- Friendly relationships, also known as alliances, offer many benefits. Soldiers will come to the aid of their allies and a fief can attack an enemy from his ally's lands. Additionally, allies can host soldiers in each other's territory.
In the example above, Cytheria and Halstead were orginally neutral, but Halstead eventually declared war so it could capture Cytherian territory. If Julaspium were allied with Cytheria, Julaspium could position soldiers in Cytherian territory to help defend against Halstead.
Claiming an Area
|The Fief Wand|
| The Fief Wand controls everything in the Kurathene war system including:
In order to capture an enemy's land, the attacking fief must claim the land as his own. Claiming the land ICly means a fief has destroyed enemy forces and has begun to setup supply lines necessary to support the area. A fief member claims a subsector by using the fief wand. In order to claim an area, certain conditions must be met:
- The subsector must be cleared of enemy soldiers (including interior areas of the subsector)
- The attacker, or an ally of the attacker, must own land bordering this subsector
- Any claim flags in the subsector must be destroyed
- The attacking fief must spend gold to setup supply lines (50,000gp)
All of these conditions must be met before a claim can be initiated. In-game, the claim is displayed as a flag. At any time, the flag can be destroyed by the defending fief, or any other fief, removing the attacker's claim from that subsector.
Hold the Subsector
Once the claim is made, a 24 hour timer begins. Whichever fief has a claim flag placed in the area when the timer expires takes possession of the area. If no one has claimed the land, the area becomes neutral ground, which can be claimed by anyone. During the timer, the land can be attacked by as many different fiefs fulfil the capture creitera. In order to regain the land, the defender needs to destroy the attacker's claim and place his own claim. No matter how long each holds the area, only the fief holding the subsector at the end will control it. If no one has the area claimed at the end of the timer, the land becomes neutral: owned by no one. In order to reclaim the land, a fief must start the process over again by reclaiming the subsector.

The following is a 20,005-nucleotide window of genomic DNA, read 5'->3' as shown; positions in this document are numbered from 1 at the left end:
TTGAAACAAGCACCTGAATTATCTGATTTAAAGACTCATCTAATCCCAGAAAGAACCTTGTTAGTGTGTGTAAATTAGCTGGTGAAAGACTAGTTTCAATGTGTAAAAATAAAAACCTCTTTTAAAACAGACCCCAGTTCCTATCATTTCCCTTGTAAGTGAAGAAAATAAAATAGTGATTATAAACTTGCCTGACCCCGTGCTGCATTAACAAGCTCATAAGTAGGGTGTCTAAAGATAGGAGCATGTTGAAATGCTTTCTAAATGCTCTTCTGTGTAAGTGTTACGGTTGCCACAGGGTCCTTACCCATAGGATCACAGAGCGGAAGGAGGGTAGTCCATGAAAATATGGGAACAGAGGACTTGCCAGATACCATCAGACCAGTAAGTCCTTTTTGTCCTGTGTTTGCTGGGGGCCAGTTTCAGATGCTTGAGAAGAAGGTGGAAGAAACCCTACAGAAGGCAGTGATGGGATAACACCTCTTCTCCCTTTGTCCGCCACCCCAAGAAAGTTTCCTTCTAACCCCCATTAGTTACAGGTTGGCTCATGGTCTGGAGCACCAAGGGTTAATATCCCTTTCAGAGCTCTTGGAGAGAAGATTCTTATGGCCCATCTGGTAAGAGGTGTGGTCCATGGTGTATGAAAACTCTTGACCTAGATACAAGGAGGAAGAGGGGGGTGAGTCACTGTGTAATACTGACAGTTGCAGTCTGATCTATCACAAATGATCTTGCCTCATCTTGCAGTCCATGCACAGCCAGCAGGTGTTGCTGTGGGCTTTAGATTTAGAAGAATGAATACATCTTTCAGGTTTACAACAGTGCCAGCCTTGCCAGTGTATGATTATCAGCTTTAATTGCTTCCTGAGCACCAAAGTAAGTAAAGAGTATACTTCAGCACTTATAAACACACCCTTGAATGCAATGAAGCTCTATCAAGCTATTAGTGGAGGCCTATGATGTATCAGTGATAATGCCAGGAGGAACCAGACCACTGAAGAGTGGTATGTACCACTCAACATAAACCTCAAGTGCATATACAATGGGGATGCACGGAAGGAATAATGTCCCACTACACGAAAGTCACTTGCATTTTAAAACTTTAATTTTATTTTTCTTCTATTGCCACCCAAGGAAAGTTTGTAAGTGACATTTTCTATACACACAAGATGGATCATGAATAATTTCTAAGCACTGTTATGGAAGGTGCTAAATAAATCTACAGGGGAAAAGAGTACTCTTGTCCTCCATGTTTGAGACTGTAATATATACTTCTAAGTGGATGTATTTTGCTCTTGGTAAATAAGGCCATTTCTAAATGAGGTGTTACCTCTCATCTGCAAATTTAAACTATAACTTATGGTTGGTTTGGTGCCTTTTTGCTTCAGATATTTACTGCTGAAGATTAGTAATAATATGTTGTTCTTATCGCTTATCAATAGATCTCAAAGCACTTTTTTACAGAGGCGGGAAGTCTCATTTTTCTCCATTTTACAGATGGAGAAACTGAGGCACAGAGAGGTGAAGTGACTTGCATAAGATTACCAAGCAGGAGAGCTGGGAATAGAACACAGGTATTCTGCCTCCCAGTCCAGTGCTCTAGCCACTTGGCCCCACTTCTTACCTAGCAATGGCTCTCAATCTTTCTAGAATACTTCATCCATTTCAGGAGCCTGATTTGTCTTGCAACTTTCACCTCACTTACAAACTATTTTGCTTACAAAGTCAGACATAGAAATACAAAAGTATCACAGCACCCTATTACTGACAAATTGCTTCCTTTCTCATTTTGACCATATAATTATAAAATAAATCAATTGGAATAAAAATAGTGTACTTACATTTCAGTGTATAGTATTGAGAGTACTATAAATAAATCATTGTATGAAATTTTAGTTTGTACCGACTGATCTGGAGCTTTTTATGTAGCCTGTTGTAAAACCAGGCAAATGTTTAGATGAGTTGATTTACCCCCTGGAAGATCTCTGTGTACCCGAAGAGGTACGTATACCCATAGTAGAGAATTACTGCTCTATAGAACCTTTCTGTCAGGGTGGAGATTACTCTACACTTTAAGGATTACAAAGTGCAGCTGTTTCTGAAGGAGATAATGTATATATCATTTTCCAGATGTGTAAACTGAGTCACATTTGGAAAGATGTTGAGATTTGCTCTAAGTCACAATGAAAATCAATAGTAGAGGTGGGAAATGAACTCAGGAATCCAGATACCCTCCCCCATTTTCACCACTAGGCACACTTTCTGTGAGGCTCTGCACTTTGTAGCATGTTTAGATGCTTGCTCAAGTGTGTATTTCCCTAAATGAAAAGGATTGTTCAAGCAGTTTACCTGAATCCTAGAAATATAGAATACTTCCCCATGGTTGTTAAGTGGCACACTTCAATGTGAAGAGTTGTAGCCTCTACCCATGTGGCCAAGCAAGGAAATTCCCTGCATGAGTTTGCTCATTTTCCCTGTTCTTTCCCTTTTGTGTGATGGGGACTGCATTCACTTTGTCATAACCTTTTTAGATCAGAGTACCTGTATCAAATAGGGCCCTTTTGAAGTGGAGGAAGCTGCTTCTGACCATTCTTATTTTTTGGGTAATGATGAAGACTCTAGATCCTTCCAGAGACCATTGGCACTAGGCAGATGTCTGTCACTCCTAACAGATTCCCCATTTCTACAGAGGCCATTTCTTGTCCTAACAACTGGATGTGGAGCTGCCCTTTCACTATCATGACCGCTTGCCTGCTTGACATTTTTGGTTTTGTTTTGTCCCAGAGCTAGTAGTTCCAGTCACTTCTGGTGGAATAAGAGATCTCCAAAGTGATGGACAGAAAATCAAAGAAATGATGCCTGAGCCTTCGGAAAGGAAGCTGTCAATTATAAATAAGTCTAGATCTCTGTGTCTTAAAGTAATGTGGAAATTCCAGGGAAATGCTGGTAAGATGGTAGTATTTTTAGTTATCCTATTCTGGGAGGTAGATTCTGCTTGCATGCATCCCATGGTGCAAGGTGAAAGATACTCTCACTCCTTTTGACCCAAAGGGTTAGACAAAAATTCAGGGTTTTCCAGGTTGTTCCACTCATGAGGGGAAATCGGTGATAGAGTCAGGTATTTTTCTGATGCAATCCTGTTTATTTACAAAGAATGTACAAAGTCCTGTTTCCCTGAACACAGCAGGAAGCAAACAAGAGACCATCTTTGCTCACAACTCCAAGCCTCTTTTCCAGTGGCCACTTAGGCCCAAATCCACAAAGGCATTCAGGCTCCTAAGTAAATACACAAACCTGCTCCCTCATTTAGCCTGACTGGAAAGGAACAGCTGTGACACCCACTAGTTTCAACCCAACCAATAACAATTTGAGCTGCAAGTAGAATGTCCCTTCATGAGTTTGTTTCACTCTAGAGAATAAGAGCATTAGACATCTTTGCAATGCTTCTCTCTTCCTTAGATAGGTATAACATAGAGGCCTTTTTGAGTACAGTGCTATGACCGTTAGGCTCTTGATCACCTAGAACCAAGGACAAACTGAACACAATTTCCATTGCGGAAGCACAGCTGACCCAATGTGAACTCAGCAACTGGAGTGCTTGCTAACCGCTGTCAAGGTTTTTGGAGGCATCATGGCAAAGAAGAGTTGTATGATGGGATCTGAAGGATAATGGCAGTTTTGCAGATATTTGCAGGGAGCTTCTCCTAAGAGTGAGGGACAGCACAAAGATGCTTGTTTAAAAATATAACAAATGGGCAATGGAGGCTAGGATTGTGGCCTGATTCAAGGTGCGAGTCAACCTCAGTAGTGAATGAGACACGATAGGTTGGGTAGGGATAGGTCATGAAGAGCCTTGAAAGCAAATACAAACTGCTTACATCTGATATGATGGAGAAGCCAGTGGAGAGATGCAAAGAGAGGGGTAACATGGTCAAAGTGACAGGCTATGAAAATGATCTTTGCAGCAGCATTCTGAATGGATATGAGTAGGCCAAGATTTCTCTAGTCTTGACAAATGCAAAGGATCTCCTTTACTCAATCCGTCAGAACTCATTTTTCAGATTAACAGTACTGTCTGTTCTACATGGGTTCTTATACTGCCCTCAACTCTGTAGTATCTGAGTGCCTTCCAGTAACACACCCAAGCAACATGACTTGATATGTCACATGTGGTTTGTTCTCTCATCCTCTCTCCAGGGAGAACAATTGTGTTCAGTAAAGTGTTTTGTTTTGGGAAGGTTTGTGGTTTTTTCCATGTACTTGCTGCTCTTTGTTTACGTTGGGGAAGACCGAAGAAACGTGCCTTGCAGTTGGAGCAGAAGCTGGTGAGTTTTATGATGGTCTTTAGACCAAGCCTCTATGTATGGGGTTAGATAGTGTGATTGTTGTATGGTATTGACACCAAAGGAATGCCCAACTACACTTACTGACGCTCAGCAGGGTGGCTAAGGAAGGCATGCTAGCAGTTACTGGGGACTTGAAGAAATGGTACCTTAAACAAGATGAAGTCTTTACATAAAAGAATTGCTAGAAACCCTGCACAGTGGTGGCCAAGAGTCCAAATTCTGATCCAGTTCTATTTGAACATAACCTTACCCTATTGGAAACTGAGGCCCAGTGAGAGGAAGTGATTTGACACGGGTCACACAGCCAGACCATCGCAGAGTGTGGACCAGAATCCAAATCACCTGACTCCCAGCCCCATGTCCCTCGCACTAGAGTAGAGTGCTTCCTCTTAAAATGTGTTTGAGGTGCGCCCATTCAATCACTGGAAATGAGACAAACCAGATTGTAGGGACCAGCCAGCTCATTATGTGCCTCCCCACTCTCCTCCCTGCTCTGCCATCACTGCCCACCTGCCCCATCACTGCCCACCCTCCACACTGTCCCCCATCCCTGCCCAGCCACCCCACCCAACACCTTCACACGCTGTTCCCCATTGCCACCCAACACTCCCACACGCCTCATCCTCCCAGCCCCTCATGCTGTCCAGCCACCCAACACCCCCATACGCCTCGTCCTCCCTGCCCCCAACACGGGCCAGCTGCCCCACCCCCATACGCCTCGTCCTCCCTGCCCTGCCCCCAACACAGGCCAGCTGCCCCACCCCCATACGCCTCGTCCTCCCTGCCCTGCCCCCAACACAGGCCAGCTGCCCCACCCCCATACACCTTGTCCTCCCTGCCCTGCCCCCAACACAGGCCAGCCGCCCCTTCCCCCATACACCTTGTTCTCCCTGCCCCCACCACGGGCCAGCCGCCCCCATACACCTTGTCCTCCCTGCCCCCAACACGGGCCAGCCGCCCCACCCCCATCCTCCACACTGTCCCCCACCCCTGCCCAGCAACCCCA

When a subsector is captured, the defending fief loses some gold due to the spoils of war the attacker takes. Additionally, a fief that loses control of an area will lose some national morale and the fief that takes control of the area will gain some national morale. National moral is represented by a number known as Influence Rating (IR).
As a fief controls a claimed sector, the amount of time held is recorded. When the area is finally captured, gold is taken from the defender and handed out to each fief that claimed the area based on how long each held it. For example, Halstead attacks Cytheria and claims an area. After 10 hours, Cytheria takes back the land and holds it until the timer runs out. Even though Cytheria would own the land, they would lose some gold due to Halstead's control (and the cost of re-claiming the area) of the sector for those 10 hours. If a fief controlled a claimed area from start to finish and it received 30,000gp, a fief controlling the same area for 10 hours would gain 10/24 of the 30,000gp or 12,5000gp. The amount of gold taken is dependent on how many areas the defender owns and how much gold is in the defender's coffer.
In addition to losing gold, if the defender loses the area it will also suffer from a decrease in Influence Rating (IR). Whenever a fief loses an area, it loses 2 IR. Whenever a fief gains an area, its IR increases by 2.
Each fief lord has customized his/her own soldiers and determined the organization of these soldiers on the field. The nuances and rules behind setting up the soldiers can be found under the Soldier Configuration section of this guide. It is then up to the PC fief members to setup where these soldiers form and which organization or deployment level will be used. This is all accomplished in-game through the fief wand.